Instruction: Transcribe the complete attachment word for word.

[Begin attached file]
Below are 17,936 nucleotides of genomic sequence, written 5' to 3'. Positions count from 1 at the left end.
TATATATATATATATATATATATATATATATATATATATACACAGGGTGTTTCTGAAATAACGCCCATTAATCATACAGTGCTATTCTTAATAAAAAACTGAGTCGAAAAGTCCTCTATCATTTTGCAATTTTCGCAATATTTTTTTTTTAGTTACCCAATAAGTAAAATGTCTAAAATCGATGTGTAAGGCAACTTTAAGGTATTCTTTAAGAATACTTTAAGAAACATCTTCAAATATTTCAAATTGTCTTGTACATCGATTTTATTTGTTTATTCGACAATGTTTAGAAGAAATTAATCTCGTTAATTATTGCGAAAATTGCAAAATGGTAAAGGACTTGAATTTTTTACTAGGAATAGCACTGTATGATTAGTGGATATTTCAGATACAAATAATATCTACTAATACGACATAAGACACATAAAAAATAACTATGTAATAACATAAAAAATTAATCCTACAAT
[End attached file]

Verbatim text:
Below are 17,936 nucleotides of genomic sequence, written 5' to 3'. Positions count from 1 at the left end.
TATATATATATATATATATATATATATATATATATATATACACAGGGTGTTTCTGAAATAACGCCCATTAATCATACAGTGCTATTCTTAATAAAAAACTGAGTCGAAAAGTCCTCTATCATTTTGCAATTTTCGCAATATTTTTTTTTTAGTTACCCAATAAGTAAAATGTCTAAAATCGATGTGTAAGGCAACTTTAAGGTATTCTTTAAGAATACTTTAAGAAACATCTTCAAATATTTCAAATTGTCTTGTACATCGATTTTATTTGTTTATTCGACAATGTTTAGAAGAAATTAATCTCGTTAATTATTGCGAAAATTGCAAAATGGTAAAGGACTTGAATTTTTTACTAGGAATAGCACTGTATGATTAGTGGATATTTCAGATACAAATAATATCTACTAATACGACATAAGACACATAAAAAATAACTATGTAATAACATAAAAAATTAATCCTACAAT